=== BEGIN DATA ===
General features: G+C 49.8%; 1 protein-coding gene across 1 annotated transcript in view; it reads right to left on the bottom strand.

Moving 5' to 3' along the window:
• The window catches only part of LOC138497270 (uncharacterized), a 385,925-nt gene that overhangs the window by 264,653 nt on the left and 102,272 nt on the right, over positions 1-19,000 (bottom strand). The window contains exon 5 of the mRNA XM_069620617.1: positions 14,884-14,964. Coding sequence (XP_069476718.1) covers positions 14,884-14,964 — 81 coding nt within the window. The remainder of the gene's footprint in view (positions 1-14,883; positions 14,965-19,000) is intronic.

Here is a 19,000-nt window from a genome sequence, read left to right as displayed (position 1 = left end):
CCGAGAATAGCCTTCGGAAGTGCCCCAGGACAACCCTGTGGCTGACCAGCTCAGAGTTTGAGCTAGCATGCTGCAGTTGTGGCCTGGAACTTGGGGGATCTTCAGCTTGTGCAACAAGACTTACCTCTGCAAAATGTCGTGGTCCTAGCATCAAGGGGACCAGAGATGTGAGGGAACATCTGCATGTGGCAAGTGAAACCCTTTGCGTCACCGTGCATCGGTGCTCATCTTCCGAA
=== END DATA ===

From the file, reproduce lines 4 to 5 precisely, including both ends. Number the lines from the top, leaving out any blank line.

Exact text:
Here is a 19,000-nt window from a genome sequence, read left to right as displayed (position 1 = left end):
CCGAGAATAGCCTTCGGAAGTGCCCCAGGACAACCCTGTGGCTGACCAGCTCAGAGTTTGAGCTAGCATGCTGCAGTTGTGGCCTGGAACTTGGGGGATCTTCAGCTTGTGCAACAAGACTTACCTCTGCAAAATGTCGTGGTCCTAGCATCAAGGGGACCAGAGATGTGAGGGAACATCTGCATGTGGCAAGTGAAACCCTTTGCGTCACCGTGCATCGGTGCTCATCTTCCGAA